Association of Critical Heritage Studies 6th Biennial Conference in Santiago (Chile)

Association of Critical Heritage Studies 6th Biennial Conference in Santiago (Chile)

Between 4 and 7 December 2022, the 6th Biennial Conference of the Association of Critical Heritage Studies (ACHS) took place at the Pontifical Catholic University of Chile in Santiago. It was organised by the Center for Intercultural and Indigenous Studies and dedicated to interculturalities and their relationship to heritage with the aim “to gain an understanding of the dialogue between traditional hierarchy and the New epistemes and aspirations of a variety of groups, especially indigenous and afro-descendant peoples”. It was the first time the ACHS conference was held in Latin America, making it both a challenge and an opportunity for the organizers to present and discuss issues specific to South America.  

The first keynote speaker, Ana Filipa Vrdoljak, professor at the Faculty of Law at the University of Sydney, presented the evolution of international law in relation to land and other properties in the (ex)-colonies and exposed decolonisation as an unfinished project.

Ana Filipa Vrdoljak, keynote speaker. Photo: Š. Ledinek Lozej

The second keynote speaker Lucas Lixinski, vice-president of the ACHS, highlighted the intertwined relationship among interculturality, heritage and the Other through examples of indigenous, afro descendants and migrants’ heritage.

The Heritage on the Margins programe members Martina Bofulin and Špela Ledinek Lozej participated in the session, dedicated to gastronomy, heritage and identities and intercultural landscapes and itineraries, respectively. Špela Ledinek Lozej together with Marjeta Pisk presented a paper on the on the scalarities and interculturalities of the Walk of Peace cultural route while Martina Bofulin discussed the legacies of Chinese restaurants as part of the transnational heritage.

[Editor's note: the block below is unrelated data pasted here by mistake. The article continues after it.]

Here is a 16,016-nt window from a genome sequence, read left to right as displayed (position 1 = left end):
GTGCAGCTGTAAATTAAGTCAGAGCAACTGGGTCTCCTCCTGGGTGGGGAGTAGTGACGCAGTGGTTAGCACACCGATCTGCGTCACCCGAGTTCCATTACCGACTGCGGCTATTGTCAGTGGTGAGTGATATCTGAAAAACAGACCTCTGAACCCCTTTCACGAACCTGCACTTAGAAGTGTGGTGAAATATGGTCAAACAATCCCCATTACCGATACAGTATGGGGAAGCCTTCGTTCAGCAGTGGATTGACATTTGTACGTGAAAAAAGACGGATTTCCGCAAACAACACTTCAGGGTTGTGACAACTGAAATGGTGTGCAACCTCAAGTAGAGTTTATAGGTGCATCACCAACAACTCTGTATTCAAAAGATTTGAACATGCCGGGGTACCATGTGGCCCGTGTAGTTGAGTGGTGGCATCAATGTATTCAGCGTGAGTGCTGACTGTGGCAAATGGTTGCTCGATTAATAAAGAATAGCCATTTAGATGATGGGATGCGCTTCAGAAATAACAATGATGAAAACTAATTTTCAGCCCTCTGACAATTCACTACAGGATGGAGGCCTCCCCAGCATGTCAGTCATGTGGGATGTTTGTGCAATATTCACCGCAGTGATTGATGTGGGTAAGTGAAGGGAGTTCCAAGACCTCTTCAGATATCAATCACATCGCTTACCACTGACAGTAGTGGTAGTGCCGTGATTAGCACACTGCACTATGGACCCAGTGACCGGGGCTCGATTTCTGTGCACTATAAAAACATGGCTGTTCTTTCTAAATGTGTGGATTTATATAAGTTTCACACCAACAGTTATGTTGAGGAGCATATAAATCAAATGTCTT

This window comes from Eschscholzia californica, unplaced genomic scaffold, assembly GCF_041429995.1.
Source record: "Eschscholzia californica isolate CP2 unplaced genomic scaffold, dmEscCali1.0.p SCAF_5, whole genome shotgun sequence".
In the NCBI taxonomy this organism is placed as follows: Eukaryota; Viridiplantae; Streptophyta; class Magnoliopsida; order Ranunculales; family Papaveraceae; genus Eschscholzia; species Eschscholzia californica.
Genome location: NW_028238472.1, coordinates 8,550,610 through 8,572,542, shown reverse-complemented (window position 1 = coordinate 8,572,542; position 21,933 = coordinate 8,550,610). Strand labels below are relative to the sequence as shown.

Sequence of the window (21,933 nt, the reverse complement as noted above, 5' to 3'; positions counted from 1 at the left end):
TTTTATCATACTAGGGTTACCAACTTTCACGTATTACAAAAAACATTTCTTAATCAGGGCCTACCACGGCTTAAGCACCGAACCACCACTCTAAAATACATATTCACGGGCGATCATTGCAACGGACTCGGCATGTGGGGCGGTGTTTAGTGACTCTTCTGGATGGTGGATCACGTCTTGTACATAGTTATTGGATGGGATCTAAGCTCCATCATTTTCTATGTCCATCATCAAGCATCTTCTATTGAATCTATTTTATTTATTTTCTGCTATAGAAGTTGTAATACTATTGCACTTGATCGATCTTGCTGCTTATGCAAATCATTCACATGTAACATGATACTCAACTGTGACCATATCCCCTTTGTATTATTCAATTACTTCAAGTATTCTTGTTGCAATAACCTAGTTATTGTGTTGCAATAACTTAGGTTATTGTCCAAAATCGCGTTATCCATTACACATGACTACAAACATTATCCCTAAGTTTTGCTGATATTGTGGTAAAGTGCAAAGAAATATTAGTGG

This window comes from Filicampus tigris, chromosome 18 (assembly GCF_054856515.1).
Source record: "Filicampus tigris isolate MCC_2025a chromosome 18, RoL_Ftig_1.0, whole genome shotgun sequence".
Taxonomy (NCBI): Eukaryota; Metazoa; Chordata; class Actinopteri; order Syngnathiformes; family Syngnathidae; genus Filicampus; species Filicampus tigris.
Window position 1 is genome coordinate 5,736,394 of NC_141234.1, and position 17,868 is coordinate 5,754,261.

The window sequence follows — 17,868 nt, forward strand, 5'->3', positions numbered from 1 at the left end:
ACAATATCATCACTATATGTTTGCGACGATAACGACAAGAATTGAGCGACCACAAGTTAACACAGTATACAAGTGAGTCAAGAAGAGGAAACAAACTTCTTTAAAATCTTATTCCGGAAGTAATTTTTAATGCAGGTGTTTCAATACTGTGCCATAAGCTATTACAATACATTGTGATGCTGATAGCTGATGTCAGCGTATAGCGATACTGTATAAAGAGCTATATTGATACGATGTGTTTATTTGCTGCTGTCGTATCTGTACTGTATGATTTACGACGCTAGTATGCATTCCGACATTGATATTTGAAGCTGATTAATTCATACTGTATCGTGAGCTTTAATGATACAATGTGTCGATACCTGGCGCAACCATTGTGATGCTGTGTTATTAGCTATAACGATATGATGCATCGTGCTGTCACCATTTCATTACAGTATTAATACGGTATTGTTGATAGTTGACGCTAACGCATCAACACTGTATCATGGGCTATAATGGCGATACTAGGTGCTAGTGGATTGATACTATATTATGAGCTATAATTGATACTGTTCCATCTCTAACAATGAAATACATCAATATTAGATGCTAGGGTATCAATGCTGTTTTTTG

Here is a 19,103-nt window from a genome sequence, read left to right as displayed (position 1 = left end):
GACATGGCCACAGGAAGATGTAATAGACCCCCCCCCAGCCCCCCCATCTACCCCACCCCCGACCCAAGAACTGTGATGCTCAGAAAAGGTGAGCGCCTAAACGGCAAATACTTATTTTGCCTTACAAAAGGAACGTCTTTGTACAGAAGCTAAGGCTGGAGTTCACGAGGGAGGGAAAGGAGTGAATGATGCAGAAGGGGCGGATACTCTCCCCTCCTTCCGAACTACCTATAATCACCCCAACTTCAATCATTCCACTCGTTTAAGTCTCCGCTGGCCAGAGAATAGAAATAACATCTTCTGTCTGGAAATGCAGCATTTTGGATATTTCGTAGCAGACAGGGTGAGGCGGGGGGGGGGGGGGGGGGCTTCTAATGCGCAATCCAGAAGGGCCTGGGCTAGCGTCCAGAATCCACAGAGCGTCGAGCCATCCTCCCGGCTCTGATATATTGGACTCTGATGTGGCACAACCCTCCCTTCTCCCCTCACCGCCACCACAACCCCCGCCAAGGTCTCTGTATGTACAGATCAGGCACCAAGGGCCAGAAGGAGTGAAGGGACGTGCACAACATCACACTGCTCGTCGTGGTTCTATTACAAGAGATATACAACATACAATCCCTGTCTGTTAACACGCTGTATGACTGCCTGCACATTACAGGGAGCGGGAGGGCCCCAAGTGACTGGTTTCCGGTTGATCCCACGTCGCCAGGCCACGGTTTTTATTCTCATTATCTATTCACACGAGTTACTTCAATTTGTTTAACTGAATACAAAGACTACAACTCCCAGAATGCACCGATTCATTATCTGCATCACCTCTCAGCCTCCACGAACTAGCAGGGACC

Besides the lively discussion panels and interesting presentations, the highlights of the event were the opening ceremony with the theater play, the closing event with live guitar music in the Chilean Museum of Pre-Columbian Art and the anniversary roundtable 10 Years on: Past, Present, and Future of (A)CHS. The Roundtable brought together founders of the Association, past and current ACHS presidents, and an early career researcher, that jointly reflected on the association’s original aims, outlined by the now famous Manifesto (a provocation presaging the creation of the Association of Critical Heritage Studies and its initial conference at the University of Gothenburg in 2012),  its milestones, and future directions, where some divergencies between academic and practitioners’ visions were evidenced.

The anniversary roundtable. From left to rigt: Trinidad Rico, moderator and vice-president, Laurajane Smith, co-founder of the association, John Giblin, co-organiser of the first conference in Gothenburg, Victoria Vargas Downing, early career researcher from Chille, Melissa Baird, president, and Lucie Morisset, ex-president. Photo: Š. Ledinek Lozej

The accompanying program focussed on Chile’s complex history. We attended the Uncomfortable Monuments walking tour, which led us through significant and, at the same time, contested places of the capital city of Santiago, connected with the social uprising in October 2019. The walking tour highlighted recent historical events from the perspective of those resisting on the streets who found their expression mainly through street art and the toppling of monuments that had preceded that of the Black Lives Matter Movement.

General Manuel Baquedano monument on the Baquedano Square (Plaza Baquedano), that was during the 2019 uprisings dubbed as the Dignity Square (Plaza de la Dignidad) On March 12, 2021, the four-ton statue of General Baquedano was removed to be restored by the National Council of Monuments. Photo: Š. Ledinek Lozej